Trade growth is expected to lose momentum in the second half of this year and remain subdued in 2023, as the global economy sustains multiple shocks, according to the latest forecast from the World Trade Organization-WTO.
The new forecast revises estimates published in April this year, just weeks after the start of the war in Ukraine. At the time, WTO economists had to rely on simulations for their projections, in the absence of hard data about the conflict’s impact.
Although global merchandise trade volume is estimated to grow 3.5 per cent in 2022, or slightly better than the 3.0 per cent anticipated in April, it will slow to 1 per cent next year, a sharp decline from the 3.4 per cent previously estimated.
Demand for imports is expected to weaken as growth slows in major economies for different reasons, WTO said. In Europe, high energy prices resulting from the Russian invasion of Ukraine will squeeze household spending and raise manufacturing costs, while the United States monetary policy tightening will affect spending in areas where interest rates count, such as housing, motor vehicles and fixed investments.
China also continues to struggle with COVID-19 outbreaks and production disruptions coupled with weak external demand while developing countries like Uganda are likely to face food insecurity and debt distress as import bills for fuels, food and fertilizers rise.
Overall, energy prices jumped 78 per cent year-on-year in August, according to the forecast. Food prices increased 11 per cent, grain prices were up 15 per cent and fertilizer 60 per cent. Many currencies have also fallen against the US Dollar in recent months, another factor that is making food and fuel more expensive.
Ngozi Okonjo-Iweala, the WTO Director-General, said policymakers face unenviable choices as they try to find an optimal balance between tackling inflation, maintaining full employment, and advancing important goals such as transitioning to clean energy. She underscored how trade is a vital tool – both for enhancing the global supply of goods and services, as well as for lowering the cost to achieve net-zero carbon emissions.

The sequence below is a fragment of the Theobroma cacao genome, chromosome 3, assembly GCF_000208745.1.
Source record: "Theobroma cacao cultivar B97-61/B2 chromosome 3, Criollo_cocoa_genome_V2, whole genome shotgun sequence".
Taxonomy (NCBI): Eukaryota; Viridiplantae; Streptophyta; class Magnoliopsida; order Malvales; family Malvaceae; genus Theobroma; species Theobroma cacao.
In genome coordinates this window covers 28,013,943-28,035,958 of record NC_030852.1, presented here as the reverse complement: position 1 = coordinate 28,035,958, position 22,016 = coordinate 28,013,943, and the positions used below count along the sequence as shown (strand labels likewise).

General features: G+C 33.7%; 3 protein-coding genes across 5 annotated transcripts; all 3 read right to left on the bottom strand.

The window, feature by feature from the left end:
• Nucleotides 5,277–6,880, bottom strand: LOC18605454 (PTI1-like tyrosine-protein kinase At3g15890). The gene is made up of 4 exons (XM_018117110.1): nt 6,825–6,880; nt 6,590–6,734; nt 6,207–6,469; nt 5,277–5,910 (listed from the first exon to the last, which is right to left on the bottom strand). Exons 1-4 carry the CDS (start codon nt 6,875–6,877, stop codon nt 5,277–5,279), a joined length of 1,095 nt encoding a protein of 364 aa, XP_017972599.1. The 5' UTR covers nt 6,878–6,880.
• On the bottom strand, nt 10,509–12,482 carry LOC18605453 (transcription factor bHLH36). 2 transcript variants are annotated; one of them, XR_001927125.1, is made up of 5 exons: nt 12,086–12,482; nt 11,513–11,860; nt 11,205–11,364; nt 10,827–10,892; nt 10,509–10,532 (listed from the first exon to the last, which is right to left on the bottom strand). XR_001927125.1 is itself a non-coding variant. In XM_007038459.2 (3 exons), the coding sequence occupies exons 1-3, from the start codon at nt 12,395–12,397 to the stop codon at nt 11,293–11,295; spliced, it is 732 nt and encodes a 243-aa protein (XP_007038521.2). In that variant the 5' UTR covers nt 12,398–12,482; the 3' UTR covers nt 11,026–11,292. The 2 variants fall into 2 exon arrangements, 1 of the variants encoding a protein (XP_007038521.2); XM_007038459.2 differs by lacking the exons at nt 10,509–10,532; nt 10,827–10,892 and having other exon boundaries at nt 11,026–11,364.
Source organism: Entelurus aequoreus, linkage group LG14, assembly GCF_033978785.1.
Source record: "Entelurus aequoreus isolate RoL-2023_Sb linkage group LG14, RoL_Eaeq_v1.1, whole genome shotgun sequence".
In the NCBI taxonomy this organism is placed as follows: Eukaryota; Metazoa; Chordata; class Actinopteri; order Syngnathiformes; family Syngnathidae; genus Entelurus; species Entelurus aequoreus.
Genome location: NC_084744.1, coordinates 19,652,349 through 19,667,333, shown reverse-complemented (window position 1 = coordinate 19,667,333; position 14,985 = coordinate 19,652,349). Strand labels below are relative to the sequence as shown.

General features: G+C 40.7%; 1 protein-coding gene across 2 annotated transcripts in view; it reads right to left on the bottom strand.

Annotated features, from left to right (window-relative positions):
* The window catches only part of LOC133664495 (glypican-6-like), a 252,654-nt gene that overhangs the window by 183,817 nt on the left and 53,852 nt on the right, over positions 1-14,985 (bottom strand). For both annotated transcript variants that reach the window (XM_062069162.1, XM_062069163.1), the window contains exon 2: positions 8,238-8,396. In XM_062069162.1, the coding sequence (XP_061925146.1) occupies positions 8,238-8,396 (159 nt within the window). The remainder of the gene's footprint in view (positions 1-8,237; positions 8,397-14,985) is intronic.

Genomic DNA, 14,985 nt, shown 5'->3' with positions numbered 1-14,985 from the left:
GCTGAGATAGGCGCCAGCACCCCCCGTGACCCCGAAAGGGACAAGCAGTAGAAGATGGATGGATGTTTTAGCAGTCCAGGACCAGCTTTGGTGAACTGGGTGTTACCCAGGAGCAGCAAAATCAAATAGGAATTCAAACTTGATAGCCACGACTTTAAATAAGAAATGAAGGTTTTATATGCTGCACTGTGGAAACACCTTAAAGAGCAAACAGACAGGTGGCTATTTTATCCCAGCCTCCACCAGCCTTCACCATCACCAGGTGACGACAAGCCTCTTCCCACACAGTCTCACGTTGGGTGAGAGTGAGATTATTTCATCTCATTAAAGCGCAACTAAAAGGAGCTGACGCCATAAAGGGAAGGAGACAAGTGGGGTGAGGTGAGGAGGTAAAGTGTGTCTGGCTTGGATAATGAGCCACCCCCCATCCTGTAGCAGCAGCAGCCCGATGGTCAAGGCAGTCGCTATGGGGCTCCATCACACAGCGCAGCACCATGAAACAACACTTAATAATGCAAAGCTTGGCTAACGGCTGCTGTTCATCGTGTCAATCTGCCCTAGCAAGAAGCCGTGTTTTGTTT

However, the UN partner agency has cautioned against imposing trade restrictions which would ultimately result in slower growth and lower living standards.
“While trade restrictions may be a tempting response to the supply vulnerabilities that have been exposed by the shocks of the past two years, a retrenchment of global supply chains would only deepen inflationary pressures, leading to slower economic growth and reduced living standards over time,” she said.
Ngozi added that countries need a deeper, more diversified and less concentrated base for producing goods and services in addition to boosting economic growth. This, she says, would contribute to supply resilience and long-term price stability by mitigating exposure to extreme weather events and other localized disruptions.
WTO said that the Middle East will have the strongest export growth of any region this year, 14.6 per cent, followed by Africa, North America, Asia, Europe, and South America. The region also had the fastest trade volume growth on the import side at 11.1 per cent. While the Middle East and Africa should see small declines in exports in 2023, imports will remain strong.
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